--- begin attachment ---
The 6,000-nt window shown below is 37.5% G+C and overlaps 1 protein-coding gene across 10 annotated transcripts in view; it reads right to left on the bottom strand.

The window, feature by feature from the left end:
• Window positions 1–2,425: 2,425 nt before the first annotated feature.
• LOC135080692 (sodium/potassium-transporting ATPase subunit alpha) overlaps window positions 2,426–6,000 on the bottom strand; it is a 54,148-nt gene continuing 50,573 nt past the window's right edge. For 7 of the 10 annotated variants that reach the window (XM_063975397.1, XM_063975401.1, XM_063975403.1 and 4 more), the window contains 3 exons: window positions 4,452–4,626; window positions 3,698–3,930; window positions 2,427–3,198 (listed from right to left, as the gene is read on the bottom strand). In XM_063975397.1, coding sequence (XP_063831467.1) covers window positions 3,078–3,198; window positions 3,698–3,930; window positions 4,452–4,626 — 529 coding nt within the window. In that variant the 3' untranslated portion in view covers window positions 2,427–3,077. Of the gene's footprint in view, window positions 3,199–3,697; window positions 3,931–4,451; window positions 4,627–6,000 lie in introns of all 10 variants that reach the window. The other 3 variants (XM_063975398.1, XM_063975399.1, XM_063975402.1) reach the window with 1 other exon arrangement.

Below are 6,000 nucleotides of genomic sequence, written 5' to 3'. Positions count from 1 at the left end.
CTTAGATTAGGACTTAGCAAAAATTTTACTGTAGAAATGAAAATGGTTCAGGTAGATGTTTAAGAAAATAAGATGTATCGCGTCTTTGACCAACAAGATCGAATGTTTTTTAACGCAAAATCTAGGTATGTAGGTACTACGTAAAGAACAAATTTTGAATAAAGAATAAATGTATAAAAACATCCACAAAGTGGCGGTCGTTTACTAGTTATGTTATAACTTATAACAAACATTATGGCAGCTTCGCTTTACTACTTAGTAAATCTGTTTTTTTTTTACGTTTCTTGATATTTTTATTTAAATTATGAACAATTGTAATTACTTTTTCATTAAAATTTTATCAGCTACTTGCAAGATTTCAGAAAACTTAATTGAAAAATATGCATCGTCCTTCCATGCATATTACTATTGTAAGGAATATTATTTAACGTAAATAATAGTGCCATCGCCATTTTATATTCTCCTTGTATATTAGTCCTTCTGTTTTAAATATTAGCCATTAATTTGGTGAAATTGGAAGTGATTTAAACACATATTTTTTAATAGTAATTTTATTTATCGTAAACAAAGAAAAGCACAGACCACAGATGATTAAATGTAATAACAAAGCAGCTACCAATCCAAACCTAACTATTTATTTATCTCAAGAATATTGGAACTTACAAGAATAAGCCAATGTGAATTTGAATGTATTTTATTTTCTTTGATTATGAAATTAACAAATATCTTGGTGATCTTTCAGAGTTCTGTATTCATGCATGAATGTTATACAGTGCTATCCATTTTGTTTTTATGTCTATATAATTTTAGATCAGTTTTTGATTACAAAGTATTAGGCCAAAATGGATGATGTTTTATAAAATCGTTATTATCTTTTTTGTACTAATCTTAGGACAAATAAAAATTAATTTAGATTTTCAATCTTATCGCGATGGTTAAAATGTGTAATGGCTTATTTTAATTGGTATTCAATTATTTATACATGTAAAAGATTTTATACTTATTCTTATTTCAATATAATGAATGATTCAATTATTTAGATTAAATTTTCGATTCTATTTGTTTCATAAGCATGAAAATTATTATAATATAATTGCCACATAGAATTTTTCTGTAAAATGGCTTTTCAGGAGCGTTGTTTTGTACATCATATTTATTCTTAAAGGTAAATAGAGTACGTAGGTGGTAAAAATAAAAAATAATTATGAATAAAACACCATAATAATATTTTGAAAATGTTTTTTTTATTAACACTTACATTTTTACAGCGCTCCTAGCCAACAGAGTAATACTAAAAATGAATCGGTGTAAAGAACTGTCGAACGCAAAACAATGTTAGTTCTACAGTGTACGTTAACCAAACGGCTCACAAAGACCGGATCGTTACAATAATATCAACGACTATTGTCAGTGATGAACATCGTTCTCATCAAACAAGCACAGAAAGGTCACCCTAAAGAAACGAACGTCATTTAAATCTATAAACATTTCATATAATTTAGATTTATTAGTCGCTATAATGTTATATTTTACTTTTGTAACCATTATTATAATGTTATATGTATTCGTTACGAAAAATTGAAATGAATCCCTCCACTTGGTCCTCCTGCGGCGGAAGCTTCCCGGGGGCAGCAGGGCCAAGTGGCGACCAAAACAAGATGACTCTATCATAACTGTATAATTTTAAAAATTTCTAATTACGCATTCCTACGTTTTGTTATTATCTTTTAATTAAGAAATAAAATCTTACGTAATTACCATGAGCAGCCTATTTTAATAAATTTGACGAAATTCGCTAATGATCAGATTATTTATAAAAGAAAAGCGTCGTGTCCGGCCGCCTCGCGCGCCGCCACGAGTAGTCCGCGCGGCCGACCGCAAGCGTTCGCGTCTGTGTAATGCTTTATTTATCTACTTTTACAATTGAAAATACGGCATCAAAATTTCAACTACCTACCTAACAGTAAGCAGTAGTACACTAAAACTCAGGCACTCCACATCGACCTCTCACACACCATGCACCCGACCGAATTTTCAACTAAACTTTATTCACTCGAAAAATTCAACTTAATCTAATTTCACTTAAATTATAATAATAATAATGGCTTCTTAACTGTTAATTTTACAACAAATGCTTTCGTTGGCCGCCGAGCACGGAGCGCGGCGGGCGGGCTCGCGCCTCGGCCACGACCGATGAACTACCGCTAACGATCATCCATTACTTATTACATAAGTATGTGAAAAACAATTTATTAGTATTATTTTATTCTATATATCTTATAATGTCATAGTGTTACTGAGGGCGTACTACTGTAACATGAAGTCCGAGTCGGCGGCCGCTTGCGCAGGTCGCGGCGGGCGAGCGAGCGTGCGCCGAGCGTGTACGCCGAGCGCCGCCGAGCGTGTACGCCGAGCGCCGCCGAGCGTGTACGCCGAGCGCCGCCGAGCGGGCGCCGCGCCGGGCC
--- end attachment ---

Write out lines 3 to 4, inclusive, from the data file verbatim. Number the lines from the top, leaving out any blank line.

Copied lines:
• Window positions 1–2,425: 2,425 nt before the first annotated feature.
• LOC135080692 (sodium/potassium-transporting ATPase subunit alpha) overlaps window positions 2,426–6,000 on the bottom strand; it is a 54,148-nt gene continuing 50,573 nt past the window's right edge. For 7 of the 10 annotated variants that reach the window (XM_063975397.1, XM_063975401.1, XM_063975403.1 and 4 more), the window contains 3 exons: window positions 4,452–4,626; window positions 3,698–3,930; window positions 2,427–3,198 (listed from right to left, as the gene is read on the bottom strand). In XM_063975397.1, coding sequence (XP_063831467.1) covers window positions 3,078–3,198; window positions 3,698–3,930; window positions 4,452–4,626 — 529 coding nt within the window. In that variant the 3' untranslated portion in view covers window positions 2,427–3,077. Of the gene's footprint in view, window positions 3,199–3,697; window positions 3,931–4,451; window positions 4,627–6,000 lie in introns of all 10 variants that reach the window. The other 3 variants (XM_063975398.1, XM_063975399.1, XM_063975402.1) reach the window with 1 other exon arrangement.